In gangster movies, the audience usually worries about who’s going to get killed (or “whacked,” in mafia parlance), but what about the poor bastards who survive and grow old, haunted by a life of bloodshed and treachery?
How do the survivors of such an existence reach for the last scraps of humanity when they never recognized it in the first place? The Irishman, Martin Scorsese’s new three-and-half-hour epic, is a rumination on the intricacies of memory, the depths of shame and the slow death of the soul. It’s also a masterpiece. Scorsese has done gangster films before of course, but this is not the usual Scorsese fare. Sure, there are scenes of explosive brutality set to a soundtrack reflecting the era, which is his trademark. And he’s back with Robert DeNiro and Joe Pesci, the actors that made him the go-to director for gangster pictures. But if the castings suggest any danger of re-hashing the pair’s iconic characters from Casino and Goodfellas, that’s not the case. This time the characters are drawn with even more detail, and Scorsese approaches his subjects with more of a slow burn reminiscent of Ingmar Bergman instead of his usual Sam Peckinpah gusto. The result is a profound and unexpectedly confessional reflection on violence and regret during ’60s one of our country’s darkest periods.
De Niro plays the titular Irishman, Frank Sheeran, a WWII veteran and truck driver in Philadelphia, seduced into organized crime by mobster Bill Bufalino (Pesci, in an uncharacteristically restrained, but still menacing performance). Sheeran is soon carrying out mob contracts with a requisite detachment he learned as a soldier in the war. Eventually, Bufalino puts Sheeran in touch with the infamous Teamsters president, Jimmy Hoffa (Al Pacino), who enlists him, first as his bodyguard, then as a union leader. Soon, the two men create a tight bond, characterized by respect, humor and old school camaraderie. The narrative unfolds in a series of flashbacks as an older Sheeran tells his story from a retirement home.
Cinematographer Diego Pietro (The Wolf of Wall Street) captures these memories with distinct colors, distinguishing each era with its own palette. The younger incarnations of DeNiro, Pacino and Pesci have been touched up by CGI. It’s a little jarring at first, but you quickly forget about the digital enhancement, simply because the story is so entertaining and immersive. Frankly, the movie wouldn’t hold the same visceral punch with younger actors playing these ubiquitous veterans.
Based on the 2004 book, I Heard You Paint Houses, screenwriter Steve Zaillian, who won the Academy Award for 1993’s Schindler’s List, crafts a labyrinth-like tale, albeit one that is continually engaging and seamlessly connected. As Sheeran and Hoffa’s friendship strengthens, the unabashedly brazen Hoffa finds himself in hot water with Robert Kennedy’s Senate Rackets Committee, the Justice Department, and ultimately with his friends, the mobsters themselves. This might sound plodding and overly ambitious, but nothing could be further from the truth. In true Scorsese fashion, The Irishman moves along nicely. It’s vibrant, emotional, dynamic, even hilarious. The acting here is electric. Watching this film, you realize why this generation of actors are now considered American treasures. DeNiro’s deftly controlled turn as a man at war with himself is heartbreaking. Pesci is terrifying, but wholly human. Anna Paquin as Sheeran’s daughter makes the most her few lines; her potent stare says it all.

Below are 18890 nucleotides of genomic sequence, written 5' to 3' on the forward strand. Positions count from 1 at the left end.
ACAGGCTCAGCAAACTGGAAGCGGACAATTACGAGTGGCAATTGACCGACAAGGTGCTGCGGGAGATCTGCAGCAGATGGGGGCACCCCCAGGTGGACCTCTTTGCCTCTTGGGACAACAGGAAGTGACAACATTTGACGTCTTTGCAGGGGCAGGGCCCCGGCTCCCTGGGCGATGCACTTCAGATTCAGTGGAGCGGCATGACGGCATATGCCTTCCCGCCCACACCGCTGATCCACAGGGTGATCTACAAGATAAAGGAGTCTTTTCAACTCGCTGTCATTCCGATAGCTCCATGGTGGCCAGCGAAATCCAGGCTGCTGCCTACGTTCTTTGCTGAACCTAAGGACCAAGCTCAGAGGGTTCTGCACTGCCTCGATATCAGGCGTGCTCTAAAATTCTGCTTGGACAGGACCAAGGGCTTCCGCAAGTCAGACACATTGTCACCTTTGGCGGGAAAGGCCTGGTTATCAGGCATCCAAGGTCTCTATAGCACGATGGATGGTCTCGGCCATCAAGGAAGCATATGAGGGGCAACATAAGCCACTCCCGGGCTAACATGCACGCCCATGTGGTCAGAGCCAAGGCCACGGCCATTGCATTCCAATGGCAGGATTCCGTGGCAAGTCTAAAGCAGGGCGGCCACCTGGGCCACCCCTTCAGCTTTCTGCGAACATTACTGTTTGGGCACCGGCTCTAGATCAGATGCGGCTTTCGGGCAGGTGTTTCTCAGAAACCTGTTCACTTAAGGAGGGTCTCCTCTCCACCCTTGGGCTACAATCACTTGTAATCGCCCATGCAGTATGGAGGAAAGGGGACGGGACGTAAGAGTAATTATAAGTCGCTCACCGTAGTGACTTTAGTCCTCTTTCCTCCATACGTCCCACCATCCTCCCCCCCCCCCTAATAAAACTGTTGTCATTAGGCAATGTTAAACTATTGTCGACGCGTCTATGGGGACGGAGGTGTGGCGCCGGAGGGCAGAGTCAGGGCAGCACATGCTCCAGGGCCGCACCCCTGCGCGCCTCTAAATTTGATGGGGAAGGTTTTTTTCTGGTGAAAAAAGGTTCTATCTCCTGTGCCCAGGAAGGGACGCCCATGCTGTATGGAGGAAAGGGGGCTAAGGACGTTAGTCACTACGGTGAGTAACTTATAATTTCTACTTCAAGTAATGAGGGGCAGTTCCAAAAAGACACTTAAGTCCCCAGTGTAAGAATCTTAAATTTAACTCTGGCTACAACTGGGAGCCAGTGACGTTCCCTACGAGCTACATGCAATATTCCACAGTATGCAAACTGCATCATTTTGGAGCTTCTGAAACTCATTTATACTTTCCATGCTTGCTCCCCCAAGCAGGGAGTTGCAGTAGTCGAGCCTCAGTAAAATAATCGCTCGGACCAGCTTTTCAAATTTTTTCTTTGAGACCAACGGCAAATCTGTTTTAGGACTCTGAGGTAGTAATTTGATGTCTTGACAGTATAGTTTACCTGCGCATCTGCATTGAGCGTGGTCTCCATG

They are all Oscar-worthy performances. But the veteran who shines brightest here is Al Pacino as Jimmy Hoffa. Traditionally, Pacino has a penchant to spill into self-parody with his characteristic bombast (Scarface, The Godfather, etc). But not in his very first Scorsese film (yes, it really is his first). In The Irishman, Pacino plays Hoffa as an explosion of complexities. He’s egomaniacal and cantankerous, but also gregarious and uniquely honorable.
The Irishman is Scorsese’s elegy to the gangster picture. Every inch of the way, he demystifies the glamour of the mafia; stripping away layers of the façade, until there is nothing but an ominous void. As Clint Eastwood accomplished in Unforgiven, Scorsese lays bare the real nature of a life of carnage. You can see it in a broken man’s gait in his last years; in a daughter’s eyes as she watches her father leave the house in the middle of the night; in the puzzled stare of a murderer as he chooses between faith and nothingness.
In a career that gave us gems such as Taxi Driver, Raging Bull, The King of Comedy, Alice Doesn’t Live Here Anymore, Goodfellas, Casino and The Wolf of Wall Street, The Irishman is another classic about social pariahs who liv e and die by their own codes. This time, however, Scorsese takes a reflective step back, ponders, then goes straight to the core.
The Irishman is currently in limited release in theaters, and will widen, adding cities over the next few weeks. It will be available for streaming on Netflix, Wed., Nov. 27.